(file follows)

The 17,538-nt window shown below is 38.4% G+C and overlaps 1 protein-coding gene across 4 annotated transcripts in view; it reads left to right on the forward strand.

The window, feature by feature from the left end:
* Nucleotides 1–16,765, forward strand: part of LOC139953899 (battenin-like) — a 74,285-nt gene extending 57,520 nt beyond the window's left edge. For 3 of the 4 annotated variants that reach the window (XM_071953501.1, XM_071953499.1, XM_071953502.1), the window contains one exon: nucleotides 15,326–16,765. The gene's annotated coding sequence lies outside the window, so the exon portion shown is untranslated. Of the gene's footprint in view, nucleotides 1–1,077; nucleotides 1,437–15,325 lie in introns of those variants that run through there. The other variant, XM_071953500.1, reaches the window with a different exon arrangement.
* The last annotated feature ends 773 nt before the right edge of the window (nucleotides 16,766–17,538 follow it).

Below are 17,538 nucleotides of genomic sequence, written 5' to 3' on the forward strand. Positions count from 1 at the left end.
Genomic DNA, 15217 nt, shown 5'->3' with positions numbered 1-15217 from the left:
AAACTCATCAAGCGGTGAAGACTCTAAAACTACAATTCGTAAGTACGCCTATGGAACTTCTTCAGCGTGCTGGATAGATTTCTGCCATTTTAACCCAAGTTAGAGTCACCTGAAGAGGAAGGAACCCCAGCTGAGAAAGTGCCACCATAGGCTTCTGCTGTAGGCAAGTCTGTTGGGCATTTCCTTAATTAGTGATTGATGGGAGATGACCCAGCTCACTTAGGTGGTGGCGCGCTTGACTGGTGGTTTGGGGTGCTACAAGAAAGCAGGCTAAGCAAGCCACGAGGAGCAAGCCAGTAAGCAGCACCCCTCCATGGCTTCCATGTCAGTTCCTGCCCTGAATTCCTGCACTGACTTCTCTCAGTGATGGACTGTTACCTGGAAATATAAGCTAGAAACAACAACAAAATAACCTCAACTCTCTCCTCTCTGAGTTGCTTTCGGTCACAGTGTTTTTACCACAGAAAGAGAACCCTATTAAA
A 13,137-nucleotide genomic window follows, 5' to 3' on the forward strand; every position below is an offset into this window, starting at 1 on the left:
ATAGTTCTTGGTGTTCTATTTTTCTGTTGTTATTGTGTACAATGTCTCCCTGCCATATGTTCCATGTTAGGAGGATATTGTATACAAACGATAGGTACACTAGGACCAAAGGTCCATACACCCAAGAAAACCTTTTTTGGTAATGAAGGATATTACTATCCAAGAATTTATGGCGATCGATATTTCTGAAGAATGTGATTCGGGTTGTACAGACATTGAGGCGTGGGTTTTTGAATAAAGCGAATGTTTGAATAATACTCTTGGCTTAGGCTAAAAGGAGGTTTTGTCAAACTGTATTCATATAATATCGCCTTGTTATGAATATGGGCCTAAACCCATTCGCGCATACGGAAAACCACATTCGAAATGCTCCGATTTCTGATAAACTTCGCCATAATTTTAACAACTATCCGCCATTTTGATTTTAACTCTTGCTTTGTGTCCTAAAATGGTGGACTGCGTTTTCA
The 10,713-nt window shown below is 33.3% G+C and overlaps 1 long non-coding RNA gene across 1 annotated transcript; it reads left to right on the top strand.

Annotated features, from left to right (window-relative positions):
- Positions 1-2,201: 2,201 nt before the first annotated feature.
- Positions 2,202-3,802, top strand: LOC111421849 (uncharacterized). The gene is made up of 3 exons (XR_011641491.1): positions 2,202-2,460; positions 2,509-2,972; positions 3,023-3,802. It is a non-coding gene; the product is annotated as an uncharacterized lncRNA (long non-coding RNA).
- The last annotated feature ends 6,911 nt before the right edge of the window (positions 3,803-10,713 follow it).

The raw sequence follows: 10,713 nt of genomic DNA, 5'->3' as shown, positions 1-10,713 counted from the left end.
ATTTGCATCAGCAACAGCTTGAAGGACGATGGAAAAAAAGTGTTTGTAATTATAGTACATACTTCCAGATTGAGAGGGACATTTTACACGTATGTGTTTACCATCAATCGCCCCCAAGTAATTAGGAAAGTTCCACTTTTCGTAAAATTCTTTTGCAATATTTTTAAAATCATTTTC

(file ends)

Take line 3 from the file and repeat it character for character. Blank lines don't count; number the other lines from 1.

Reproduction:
* Nucleotides 1–16,765, forward strand: part of LOC139953899 (battenin-like) — a 74,285-nt gene extending 57,520 nt beyond the window's left edge. For 3 of the 4 annotated variants that reach the window (XM_071953501.1, XM_071953499.1, XM_071953502.1), the window contains one exon: nucleotides 15,326–16,765. The gene's annotated coding sequence lies outside the window, so the exon portion shown is untranslated. Of the gene's footprint in view, nucleotides 1–1,077; nucleotides 1,437–15,325 lie in introns of those variants that run through there. The other variant, XM_071953500.1, reaches the window with a different exon arrangement.